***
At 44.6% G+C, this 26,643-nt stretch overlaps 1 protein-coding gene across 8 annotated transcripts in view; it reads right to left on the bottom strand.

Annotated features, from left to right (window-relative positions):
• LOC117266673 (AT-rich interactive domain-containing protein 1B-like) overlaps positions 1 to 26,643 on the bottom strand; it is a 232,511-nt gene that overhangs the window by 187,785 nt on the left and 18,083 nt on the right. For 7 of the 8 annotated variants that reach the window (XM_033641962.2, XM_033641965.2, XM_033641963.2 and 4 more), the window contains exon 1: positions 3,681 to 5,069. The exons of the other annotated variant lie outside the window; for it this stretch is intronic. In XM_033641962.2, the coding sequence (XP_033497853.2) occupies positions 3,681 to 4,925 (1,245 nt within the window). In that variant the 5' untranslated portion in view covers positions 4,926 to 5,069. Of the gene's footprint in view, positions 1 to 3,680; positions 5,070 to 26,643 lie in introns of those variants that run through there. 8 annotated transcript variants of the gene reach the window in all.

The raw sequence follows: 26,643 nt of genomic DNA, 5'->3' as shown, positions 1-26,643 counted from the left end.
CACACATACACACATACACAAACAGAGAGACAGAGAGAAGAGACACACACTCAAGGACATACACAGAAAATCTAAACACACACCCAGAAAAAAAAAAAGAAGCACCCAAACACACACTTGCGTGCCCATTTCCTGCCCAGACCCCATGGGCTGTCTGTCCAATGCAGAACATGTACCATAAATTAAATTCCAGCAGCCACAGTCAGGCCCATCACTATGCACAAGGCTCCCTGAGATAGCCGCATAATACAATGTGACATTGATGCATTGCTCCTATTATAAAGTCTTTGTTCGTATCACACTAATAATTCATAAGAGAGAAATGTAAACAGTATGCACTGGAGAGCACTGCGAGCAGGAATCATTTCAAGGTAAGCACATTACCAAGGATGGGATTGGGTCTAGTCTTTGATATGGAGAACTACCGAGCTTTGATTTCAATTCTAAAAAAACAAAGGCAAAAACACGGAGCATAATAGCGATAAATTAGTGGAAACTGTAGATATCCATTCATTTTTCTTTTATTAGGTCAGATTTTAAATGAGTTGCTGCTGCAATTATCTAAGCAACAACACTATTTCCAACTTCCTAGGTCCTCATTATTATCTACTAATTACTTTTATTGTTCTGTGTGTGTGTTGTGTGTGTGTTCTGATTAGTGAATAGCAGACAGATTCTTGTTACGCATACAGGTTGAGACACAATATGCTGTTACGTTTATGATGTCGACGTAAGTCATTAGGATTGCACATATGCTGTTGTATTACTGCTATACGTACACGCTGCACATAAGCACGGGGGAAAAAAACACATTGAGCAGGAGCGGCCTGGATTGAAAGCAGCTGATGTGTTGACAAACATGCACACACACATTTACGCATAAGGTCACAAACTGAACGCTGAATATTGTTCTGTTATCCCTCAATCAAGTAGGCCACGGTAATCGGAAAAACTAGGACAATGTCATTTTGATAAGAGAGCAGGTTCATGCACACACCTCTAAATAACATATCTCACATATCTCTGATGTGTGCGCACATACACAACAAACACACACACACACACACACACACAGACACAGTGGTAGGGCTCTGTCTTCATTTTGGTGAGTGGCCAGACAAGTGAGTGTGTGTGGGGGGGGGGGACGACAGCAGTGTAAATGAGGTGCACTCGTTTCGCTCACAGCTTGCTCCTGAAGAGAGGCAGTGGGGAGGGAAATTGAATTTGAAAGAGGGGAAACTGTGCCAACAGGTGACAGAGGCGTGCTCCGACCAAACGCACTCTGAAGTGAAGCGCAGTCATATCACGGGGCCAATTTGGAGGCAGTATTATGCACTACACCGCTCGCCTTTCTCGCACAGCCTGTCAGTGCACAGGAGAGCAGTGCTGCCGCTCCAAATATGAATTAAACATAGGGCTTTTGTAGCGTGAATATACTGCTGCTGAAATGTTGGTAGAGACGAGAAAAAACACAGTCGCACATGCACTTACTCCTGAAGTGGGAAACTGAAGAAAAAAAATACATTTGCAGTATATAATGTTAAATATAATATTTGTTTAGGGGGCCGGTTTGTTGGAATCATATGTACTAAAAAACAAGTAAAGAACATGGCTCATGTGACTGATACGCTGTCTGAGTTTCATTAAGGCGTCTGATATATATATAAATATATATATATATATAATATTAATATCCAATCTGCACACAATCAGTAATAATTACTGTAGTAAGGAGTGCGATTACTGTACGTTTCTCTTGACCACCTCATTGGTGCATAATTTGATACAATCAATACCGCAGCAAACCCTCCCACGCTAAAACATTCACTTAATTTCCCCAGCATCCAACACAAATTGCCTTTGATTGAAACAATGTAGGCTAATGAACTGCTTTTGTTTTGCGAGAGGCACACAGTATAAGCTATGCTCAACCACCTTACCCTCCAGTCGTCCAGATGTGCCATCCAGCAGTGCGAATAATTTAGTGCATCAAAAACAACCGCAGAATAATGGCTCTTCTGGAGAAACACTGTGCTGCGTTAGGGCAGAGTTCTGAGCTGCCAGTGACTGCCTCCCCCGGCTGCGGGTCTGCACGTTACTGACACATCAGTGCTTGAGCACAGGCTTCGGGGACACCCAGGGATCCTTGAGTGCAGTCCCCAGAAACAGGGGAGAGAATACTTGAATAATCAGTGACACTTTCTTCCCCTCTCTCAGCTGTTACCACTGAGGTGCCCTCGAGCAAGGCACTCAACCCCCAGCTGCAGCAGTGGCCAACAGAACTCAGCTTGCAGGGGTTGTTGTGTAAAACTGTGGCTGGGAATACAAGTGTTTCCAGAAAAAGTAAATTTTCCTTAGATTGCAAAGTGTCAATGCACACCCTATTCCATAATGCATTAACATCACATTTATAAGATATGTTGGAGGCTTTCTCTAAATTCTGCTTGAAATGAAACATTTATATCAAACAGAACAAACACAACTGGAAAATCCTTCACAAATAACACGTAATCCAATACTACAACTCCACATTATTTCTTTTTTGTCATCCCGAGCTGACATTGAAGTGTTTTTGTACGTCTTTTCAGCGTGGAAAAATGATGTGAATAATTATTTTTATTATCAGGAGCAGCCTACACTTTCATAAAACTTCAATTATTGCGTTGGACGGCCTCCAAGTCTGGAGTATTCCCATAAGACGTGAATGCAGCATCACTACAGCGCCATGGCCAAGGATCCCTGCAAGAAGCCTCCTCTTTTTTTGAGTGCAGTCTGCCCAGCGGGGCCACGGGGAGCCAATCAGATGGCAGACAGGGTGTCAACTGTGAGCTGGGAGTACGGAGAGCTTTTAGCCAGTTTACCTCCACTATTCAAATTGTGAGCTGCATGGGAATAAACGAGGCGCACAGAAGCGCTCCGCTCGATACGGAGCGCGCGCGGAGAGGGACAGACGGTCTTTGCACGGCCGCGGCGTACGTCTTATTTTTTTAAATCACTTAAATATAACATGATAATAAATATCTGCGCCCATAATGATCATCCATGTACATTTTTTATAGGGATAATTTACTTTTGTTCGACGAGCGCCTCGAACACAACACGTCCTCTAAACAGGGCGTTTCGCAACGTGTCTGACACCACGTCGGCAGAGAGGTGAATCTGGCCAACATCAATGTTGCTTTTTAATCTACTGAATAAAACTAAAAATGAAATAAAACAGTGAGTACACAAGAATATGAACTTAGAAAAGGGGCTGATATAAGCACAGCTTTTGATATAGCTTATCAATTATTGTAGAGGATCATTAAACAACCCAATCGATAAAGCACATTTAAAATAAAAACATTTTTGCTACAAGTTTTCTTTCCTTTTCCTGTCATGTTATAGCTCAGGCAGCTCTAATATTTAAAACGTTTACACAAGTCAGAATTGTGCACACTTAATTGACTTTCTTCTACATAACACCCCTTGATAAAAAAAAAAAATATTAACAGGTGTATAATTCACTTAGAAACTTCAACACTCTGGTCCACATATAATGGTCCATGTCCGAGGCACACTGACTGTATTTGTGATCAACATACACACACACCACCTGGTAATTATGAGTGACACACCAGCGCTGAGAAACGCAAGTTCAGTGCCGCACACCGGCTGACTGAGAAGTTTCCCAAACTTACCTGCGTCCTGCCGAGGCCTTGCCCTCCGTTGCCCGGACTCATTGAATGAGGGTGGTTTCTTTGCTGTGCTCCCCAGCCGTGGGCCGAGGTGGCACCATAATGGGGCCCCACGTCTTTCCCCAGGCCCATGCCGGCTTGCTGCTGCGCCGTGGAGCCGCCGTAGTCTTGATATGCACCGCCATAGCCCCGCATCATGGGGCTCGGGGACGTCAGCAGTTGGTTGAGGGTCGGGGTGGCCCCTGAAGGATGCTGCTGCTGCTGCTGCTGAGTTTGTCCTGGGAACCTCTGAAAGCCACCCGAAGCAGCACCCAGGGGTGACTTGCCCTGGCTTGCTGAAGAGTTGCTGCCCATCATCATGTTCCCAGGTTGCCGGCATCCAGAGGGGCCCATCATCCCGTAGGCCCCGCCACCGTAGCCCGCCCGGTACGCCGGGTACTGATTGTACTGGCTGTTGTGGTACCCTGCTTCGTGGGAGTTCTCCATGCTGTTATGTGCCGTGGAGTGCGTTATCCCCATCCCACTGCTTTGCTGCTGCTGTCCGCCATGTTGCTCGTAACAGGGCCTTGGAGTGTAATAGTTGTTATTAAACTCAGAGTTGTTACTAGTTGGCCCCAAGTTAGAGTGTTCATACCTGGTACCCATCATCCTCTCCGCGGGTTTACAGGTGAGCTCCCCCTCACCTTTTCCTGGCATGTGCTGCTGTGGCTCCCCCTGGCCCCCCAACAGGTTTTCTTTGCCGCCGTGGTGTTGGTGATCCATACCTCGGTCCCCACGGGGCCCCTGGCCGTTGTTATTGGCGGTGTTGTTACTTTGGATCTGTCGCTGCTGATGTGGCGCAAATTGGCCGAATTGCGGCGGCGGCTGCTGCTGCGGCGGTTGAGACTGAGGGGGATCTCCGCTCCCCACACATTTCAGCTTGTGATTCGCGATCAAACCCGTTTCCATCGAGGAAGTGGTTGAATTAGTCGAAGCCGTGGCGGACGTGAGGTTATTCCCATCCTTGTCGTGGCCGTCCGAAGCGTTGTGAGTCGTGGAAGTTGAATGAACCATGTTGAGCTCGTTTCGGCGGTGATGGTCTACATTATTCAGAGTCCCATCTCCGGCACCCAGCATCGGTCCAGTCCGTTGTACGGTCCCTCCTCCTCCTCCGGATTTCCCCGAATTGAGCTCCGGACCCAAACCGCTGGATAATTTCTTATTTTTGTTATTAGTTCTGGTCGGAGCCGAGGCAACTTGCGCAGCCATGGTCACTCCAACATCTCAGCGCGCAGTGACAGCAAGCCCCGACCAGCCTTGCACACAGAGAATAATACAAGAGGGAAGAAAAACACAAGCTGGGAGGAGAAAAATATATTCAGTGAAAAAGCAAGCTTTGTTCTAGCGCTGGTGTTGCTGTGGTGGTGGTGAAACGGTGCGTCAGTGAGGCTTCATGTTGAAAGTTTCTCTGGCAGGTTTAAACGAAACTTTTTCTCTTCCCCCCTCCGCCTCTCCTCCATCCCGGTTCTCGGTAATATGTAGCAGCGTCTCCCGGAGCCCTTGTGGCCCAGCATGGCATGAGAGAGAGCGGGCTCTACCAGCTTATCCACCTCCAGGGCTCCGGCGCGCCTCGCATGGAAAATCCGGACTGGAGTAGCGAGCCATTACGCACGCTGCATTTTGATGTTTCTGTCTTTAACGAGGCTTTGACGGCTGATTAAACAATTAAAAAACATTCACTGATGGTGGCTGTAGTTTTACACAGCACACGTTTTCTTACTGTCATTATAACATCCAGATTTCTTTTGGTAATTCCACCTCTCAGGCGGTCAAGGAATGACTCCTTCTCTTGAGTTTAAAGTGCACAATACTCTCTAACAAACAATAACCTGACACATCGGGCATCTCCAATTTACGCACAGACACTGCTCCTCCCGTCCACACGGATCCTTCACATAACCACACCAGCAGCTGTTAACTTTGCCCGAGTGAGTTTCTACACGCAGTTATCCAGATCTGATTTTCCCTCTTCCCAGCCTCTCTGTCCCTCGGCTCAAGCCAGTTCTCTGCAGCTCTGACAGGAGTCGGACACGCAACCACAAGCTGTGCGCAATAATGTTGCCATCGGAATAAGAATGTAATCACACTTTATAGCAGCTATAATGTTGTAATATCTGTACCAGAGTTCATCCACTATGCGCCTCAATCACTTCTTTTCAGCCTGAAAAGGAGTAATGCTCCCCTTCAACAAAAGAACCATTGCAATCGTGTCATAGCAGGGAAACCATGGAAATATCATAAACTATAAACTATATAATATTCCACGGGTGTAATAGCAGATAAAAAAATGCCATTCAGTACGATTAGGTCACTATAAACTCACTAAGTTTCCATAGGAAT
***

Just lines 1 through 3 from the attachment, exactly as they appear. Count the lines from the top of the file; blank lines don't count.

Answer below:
At 44.6% G+C, this 26,643-nt stretch overlaps 1 protein-coding gene across 8 annotated transcripts in view; it reads right to left on the bottom strand.

Annotated features, from left to right (window-relative positions):
• LOC117266673 (AT-rich interactive domain-containing protein 1B-like) overlaps positions 1 to 26,643 on the bottom strand; it is a 232,511-nt gene that overhangs the window by 187,785 nt on the left and 18,083 nt on the right. For 7 of the 8 annotated variants that reach the window (XM_033641962.2, XM_033641965.2, XM_033641963.2 and 4 more), the window contains exon 1: positions 3,681 to 5,069. The exons of the other annotated variant lie outside the window; for it this stretch is intronic. In XM_033641962.2, the coding sequence (XP_033497853.2) occupies positions 3,681 to 4,925 (1,245 nt within the window). In that variant the 5' untranslated portion in view covers positions 4,926 to 5,069. Of the gene's footprint in view, positions 1 to 3,680; positions 5,070 to 26,643 lie in introns of those variants that run through there. 8 annotated transcript variants of the gene reach the window in all.